Member Blogs

Celebrating the 4th of July in the UK

09 Jul 2021 | Written by Kathy Feest

4th July

This week, member Kathy Feest shares her thoughts on the importance of national and cultural events, exploring what it means to be celebrating the 4th of July in the UK, from the perspective of someone who used to live in America but has now settled in England… 

Celebrating the 4th of July in the UK

It’s the fourth of July this month! And you know what that means?  Hamburgers, hotdogs, picnics and toasted marshmallows! Oh wait – maybe not… That’s what it used to mean when I lived in the States over forty years ago. Now, it’s just another day. Without festivities. As my first husband told me when I woke, and was excited about the celebrations that we would have on my first fourth of July in this country, “Lie back down woman, you’ve been captured by the enemy” (just for the record it was the most memorable line of our short marriage).

We did not rejoice and there was no barbecue but I didn’t ever feel like I’d joined the enemy! Although I suppose in 1776 terms I certainly had. The 4th of July after all, is the day that celebrates American Independence from Britain. 

Members of the Continental Congress signed the Declaration of Independence in Philadelphia on July 4, 1776, declaring that the people of the original thirteen colonies were no longer under the reign of the then King, George the Third. The Congressmen (no women of course!) voted on their stance on the 2nd of July, and signed the all important documents on the 4th.   

Before Queen Victoria, King George was the longest serving monarch, spending fifty nine years on the throne. The revolutionary war that led to Independence was fought, and lost, under his rule. Taxation without representation was one of the many gripes of the Founding Fathers of America. After many bloody battles with the “red coats” (the British soldiers’ garb of the day), the thirteen colonies were finally set free and Independence Day has been celebrated in America on this day ever since.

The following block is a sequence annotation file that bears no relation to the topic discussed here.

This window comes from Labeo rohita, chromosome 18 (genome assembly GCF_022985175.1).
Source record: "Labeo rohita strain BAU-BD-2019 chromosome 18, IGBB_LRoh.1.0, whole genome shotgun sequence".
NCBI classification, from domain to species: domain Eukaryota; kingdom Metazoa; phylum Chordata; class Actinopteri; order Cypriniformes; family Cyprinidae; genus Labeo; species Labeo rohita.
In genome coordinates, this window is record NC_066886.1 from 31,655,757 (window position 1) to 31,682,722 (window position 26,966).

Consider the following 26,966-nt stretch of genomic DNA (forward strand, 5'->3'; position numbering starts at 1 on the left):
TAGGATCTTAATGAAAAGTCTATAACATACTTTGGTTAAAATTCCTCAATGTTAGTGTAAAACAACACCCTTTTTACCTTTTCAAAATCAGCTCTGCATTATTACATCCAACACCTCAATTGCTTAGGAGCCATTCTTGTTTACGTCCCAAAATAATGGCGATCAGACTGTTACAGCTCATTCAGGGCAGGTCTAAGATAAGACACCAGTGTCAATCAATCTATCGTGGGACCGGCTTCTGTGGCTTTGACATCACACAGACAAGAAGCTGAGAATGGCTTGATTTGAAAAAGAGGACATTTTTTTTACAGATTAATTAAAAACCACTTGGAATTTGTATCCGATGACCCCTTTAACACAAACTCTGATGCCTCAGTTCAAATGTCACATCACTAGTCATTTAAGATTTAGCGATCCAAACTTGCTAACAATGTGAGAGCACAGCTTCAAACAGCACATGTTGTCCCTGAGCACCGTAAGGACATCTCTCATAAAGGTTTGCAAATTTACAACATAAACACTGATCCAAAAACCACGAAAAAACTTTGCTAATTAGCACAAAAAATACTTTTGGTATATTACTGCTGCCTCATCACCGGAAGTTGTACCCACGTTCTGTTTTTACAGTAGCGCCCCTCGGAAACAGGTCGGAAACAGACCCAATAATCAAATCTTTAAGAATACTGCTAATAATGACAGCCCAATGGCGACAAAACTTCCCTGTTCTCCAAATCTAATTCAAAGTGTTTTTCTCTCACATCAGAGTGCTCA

As an American and British Passport holder, with an English husband and a son who speaks with a delightful British accent, I have indeed been “captured” by the “enemy”.

My life and my customs are now firmly embedded in those of the UK. When England is playing football, I’m cheering them all the way… (the win over Denmark by the English in the Euros was a cause to celebrate!).

Chances are if the weather is fine, we’ll be out and about walking through the delightful English countryside, but there will be no BBQ, or fireworks, or parades.

I fell in love with this country that is now my home. Independence is one thing, choice quite another.  

One does wonder how different the States would be if Independence hadn’t been achieved. Hmmm. On that note, I may lay back down and contemplate that scenario as I think about our most recent 4th of July. 

But to all my American Cousins my wish remains that you have a Happy Independence Day! Marshmallow anyone? Or perhaps, if you stop by my place, I might just offer you a scone and cream tea instead!

Kathy writes her own blog, Feest Isolation Days – Reflections from self-isolation in Bristol, which she has updated every day since the start of the first lockdown in 2020.